In June 2012 The Tide® began broadcasting a weekly radio program into Bhutan in the Dzongkha language, the official language of Bhutan. Bhutan is a Buddhist stronghold where the state religion is a form of Buddhism heavily influenced by animistic spirit worship, and is one of the world’s least evangelized nations.
Although Christianity is tolerated to some degree, Bhutan is essentially closed to outside influence and any attempt to convert people from the state religion is illegal. The Bhutanese constitution officially allows for religious freedom, but people who embrace Christianity and publicly practice their faith risk losing their citizenship and often face discrimination. Entry visas are very difficult to obtain and currently the only means The Tide has of connecting with listeners in Bhutan is through border ministries. Unemployment is very high in Bhutan and almost a quarter of the population lives in poverty making it attractive for Bhutanese to seek employment in neighboring India.
This was the case with the pastor (name withheld for security reasons) who was recruited as the speaker on The Tide Dzongkha language radio program. A Bhutanese Christian with 17 years of ministry experience, he was living in India where he worked as a teacher. This minister felt a deep call and desire to work among his own people to encourage and support those who have exercised their freedom to follow Jesus.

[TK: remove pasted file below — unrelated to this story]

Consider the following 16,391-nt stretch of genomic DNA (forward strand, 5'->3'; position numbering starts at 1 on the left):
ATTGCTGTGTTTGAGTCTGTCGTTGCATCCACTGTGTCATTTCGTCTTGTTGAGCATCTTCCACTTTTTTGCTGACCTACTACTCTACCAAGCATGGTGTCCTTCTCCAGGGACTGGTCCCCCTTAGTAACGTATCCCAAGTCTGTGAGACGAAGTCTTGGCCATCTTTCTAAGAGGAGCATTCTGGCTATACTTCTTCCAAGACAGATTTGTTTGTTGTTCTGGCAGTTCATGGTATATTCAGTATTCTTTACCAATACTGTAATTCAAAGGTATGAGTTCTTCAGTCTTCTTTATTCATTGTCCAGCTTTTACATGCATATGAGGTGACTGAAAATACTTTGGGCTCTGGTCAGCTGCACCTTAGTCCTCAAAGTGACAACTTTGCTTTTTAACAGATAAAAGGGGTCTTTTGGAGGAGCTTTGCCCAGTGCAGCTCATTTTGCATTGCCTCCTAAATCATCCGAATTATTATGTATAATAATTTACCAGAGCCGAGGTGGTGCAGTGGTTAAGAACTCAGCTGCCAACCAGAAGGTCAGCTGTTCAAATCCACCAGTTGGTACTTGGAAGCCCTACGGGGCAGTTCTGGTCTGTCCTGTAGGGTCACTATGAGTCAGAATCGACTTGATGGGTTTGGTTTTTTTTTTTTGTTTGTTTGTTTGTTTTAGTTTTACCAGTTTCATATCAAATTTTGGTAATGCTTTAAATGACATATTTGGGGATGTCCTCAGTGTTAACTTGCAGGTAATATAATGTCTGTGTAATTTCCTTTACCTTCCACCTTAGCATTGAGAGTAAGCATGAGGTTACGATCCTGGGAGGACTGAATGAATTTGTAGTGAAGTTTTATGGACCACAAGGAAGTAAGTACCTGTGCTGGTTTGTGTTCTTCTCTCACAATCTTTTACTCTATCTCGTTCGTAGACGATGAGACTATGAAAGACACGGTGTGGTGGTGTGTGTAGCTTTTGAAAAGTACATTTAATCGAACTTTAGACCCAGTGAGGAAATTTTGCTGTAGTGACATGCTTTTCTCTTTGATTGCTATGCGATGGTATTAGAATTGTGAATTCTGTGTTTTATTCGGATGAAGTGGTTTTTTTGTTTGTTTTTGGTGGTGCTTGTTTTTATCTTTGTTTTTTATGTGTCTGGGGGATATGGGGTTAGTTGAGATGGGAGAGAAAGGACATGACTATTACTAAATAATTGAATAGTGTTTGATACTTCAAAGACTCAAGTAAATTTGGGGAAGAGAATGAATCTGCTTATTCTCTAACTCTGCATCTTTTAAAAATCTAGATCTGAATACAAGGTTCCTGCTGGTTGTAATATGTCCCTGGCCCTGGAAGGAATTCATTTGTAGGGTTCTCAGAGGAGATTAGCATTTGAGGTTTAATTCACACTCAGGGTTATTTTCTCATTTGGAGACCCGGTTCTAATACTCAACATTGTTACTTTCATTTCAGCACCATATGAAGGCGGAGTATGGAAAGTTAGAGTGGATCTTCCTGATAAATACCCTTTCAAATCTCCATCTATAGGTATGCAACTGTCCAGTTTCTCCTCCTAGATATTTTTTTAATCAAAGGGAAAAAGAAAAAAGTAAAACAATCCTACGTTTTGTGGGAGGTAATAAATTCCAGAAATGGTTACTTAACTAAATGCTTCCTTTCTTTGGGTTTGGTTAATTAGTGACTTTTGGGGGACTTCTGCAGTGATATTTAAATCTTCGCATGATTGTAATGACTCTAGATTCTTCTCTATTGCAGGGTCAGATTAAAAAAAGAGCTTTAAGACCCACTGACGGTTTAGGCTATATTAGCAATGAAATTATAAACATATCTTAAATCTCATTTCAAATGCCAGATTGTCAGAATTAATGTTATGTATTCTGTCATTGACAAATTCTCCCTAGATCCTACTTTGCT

The Tide has developed a project to establish a ministry center in Bhutan as a base from which The Tide Bhutanese radio Pastor is able to reach out to connect with radio listeners. The radio Pastor has resigned from his teaching position in India and moved into Bhutan where a rental property had been secured that will act both as his residence and an outreach center. A small discreet dedication service was conducted for the ministry center with a handful of Christians present. As a native of Bhutan, he has been able to freely take up residency in this country where it is difficult for foreigners to gain access. Having someone who can freely move about in Bhutan to encourage people who listen to The Tide Dzongkha language radio program and to meet with listeners is vital in this country where Christians face discrimination and persecution, and where listeners are hesitant to enter into written correspondence because they fear that their mail will be screened by government workers looking for indications of religious or spiritual influence.